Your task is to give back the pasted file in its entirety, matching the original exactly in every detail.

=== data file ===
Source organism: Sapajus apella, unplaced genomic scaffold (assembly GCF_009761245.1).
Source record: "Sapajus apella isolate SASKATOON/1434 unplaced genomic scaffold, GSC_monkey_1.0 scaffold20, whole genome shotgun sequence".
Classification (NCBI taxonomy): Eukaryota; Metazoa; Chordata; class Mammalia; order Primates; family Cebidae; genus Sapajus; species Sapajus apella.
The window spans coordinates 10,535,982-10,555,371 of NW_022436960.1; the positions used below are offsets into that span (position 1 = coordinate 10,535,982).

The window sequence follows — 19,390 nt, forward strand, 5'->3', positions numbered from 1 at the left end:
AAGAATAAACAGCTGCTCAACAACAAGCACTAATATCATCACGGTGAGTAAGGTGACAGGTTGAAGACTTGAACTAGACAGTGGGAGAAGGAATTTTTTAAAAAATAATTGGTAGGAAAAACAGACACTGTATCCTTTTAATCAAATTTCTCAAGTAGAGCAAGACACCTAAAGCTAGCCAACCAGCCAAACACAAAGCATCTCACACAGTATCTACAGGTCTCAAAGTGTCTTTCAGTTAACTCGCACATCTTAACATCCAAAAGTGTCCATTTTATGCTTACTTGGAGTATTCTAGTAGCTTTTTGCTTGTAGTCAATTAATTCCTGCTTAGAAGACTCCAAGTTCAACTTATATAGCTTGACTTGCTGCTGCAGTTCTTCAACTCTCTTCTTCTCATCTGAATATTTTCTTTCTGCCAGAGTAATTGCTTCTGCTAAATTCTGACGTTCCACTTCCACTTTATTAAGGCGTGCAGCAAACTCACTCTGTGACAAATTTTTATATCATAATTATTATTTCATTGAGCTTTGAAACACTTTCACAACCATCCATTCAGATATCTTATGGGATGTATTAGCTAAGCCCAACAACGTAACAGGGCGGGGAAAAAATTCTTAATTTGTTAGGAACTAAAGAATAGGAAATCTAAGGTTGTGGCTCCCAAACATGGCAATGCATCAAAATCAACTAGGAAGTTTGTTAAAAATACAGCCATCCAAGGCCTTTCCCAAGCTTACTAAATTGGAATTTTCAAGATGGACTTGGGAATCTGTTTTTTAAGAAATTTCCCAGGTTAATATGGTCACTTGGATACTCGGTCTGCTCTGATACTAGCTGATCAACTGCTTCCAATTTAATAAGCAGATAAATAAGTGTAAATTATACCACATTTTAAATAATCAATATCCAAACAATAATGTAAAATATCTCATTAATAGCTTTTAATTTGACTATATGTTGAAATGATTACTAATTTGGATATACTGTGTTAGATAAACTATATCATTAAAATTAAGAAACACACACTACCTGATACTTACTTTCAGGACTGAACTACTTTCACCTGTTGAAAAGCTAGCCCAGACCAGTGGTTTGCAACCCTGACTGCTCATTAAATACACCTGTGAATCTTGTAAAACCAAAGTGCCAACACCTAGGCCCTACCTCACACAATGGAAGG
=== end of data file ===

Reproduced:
Source organism: Sapajus apella, unplaced genomic scaffold (assembly GCF_009761245.1).
Source record: "Sapajus apella isolate SASKATOON/1434 unplaced genomic scaffold, GSC_monkey_1.0 scaffold20, whole genome shotgun sequence".
Classification (NCBI taxonomy): Eukaryota; Metazoa; Chordata; class Mammalia; order Primates; family Cebidae; genus Sapajus; species Sapajus apella.
The window spans coordinates 10,535,982-10,555,371 of NW_022436960.1; the positions used below are offsets into that span (position 1 = coordinate 10,535,982).

The window sequence follows — 19,390 nt, forward strand, 5'->3', positions numbered from 1 at the left end:
AAGAATAAACAGCTGCTCAACAACAAGCACTAATATCATCACGGTGAGTAAGGTGACAGGTTGAAGACTTGAACTAGACAGTGGGAGAAGGAATTTTTTAAAAAATAATTGGTAGGAAAAACAGACACTGTATCCTTTTAATCAAATTTCTCAAGTAGAGCAAGACACCTAAAGCTAGCCAACCAGCCAAACACAAAGCATCTCACACAGTATCTACAGGTCTCAAAGTGTCTTTCAGTTAACTCGCACATCTTAACATCCAAAAGTGTCCATTTTATGCTTACTTGGAGTATTCTAGTAGCTTTTTGCTTGTAGTCAATTAATTCCTGCTTAGAAGACTCCAAGTTCAACTTATATAGCTTGACTTGCTGCTGCAGTTCTTCAACTCTCTTCTTCTCATCTGAATATTTTCTTTCTGCCAGAGTAATTGCTTCTGCTAAATTCTGACGTTCCACTTCCACTTTATTAAGGCGTGCAGCAAACTCACTCTGTGACAAATTTTTATATCATAATTATTATTTCATTGAGCTTTGAAACACTTTCACAACCATCCATTCAGATATCTTATGGGATGTATTAGCTAAGCCCAACAACGTAACAGGGCGGGGAAAAAATTCTTAATTTGTTAGGAACTAAAGAATAGGAAATCTAAGGTTGTGGCTCCCAAACATGGCAATGCATCAAAATCAACTAGGAAGTTTGTTAAAAATACAGCCATCCAAGGCCTTTCCCAAGCTTACTAAATTGGAATTTTCAAGATGGACTTGGGAATCTGTTTTTTAAGAAATTTCCCAGGTTAATATGGTCACTTGGATACTCGGTCTGCTCTGATACTAGCTGATCAACTGCTTCCAATTTAATAAGCAGATAAATAAGTGTAAATTATACCACATTTTAAATAATCAATATCCAAACAATAATGTAAAATATCTCATTAATAGCTTTTAATTTGACTATATGTTGAAATGATTACTAATTTGGATATACTGTGTTAGATAAACTATATCATTAAAATTAAGAAACACACACTACCTGATACTTACTTTCAGGACTGAACTACTTTCACCTGTTGAAAAGCTAGCCCAGACCAGTGGTTTGCAACCCTGACTGCTCATTAAATACACCTGTGAATCTTGTAAAACCAAAGTGCCAACACCTAGGCCCTACCTCACACAATGGAAGG